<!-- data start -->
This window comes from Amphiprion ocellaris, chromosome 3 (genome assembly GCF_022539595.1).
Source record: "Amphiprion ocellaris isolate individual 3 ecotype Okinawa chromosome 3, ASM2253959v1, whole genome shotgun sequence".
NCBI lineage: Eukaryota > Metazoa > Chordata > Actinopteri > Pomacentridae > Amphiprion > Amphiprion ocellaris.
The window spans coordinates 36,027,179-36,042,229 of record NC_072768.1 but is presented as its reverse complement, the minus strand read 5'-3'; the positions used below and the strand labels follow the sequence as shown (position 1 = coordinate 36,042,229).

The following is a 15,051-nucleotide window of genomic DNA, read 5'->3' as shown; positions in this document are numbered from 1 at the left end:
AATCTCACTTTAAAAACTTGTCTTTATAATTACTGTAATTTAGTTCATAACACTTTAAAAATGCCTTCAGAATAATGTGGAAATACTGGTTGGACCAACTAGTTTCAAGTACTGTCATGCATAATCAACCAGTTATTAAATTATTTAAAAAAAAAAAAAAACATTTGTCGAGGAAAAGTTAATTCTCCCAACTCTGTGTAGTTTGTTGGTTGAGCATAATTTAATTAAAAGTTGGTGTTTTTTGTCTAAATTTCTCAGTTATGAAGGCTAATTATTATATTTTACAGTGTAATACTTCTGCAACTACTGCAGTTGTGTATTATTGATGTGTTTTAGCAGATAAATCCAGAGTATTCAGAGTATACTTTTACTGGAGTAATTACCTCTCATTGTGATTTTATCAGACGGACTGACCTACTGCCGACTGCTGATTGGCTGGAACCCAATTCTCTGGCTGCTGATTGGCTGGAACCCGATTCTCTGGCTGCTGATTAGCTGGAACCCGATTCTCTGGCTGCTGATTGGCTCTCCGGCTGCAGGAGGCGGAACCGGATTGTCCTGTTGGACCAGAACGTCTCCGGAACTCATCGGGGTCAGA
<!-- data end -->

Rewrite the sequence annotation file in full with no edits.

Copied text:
This window comes from Amphiprion ocellaris, chromosome 3 (genome assembly GCF_022539595.1).
Source record: "Amphiprion ocellaris isolate individual 3 ecotype Okinawa chromosome 3, ASM2253959v1, whole genome shotgun sequence".
NCBI lineage: Eukaryota > Metazoa > Chordata > Actinopteri > Pomacentridae > Amphiprion > Amphiprion ocellaris.
The window spans coordinates 36,027,179-36,042,229 of record NC_072768.1 but is presented as its reverse complement, the minus strand read 5'-3'; the positions used below and the strand labels follow the sequence as shown (position 1 = coordinate 36,042,229).

The following is a 15,051-nucleotide window of genomic DNA, read 5'->3' as shown; positions in this document are numbered from 1 at the left end:
AATCTCACTTTAAAAACTTGTCTTTATAATTACTGTAATTTAGTTCATAACACTTTAAAAATGCCTTCAGAATAATGTGGAAATACTGGTTGGACCAACTAGTTTCAAGTACTGTCATGCATAATCAACCAGTTATTAAATTATTTAAAAAAAAAAAAAAACATTTGTCGAGGAAAAGTTAATTCTCCCAACTCTGTGTAGTTTGTTGGTTGAGCATAATTTAATTAAAAGTTGGTGTTTTTTGTCTAAATTTCTCAGTTATGAAGGCTAATTATTATATTTTACAGTGTAATACTTCTGCAACTACTGCAGTTGTGTATTATTGATGTGTTTTAGCAGATAAATCCAGAGTATTCAGAGTATACTTTTACTGGAGTAATTACCTCTCATTGTGATTTTATCAGACGGACTGACCTACTGCCGACTGCTGATTGGCTGGAACCCAATTCTCTGGCTGCTGATTGGCTGGAACCCGATTCTCTGGCTGCTGATTAGCTGGAACCCGATTCTCTGGCTGCTGATTGGCTCTCCGGCTGCAGGAGGCGGAACCGGATTGTCCTGTTGGACCAGAACGTCTCCGGAACTCATCGGGGTCAGA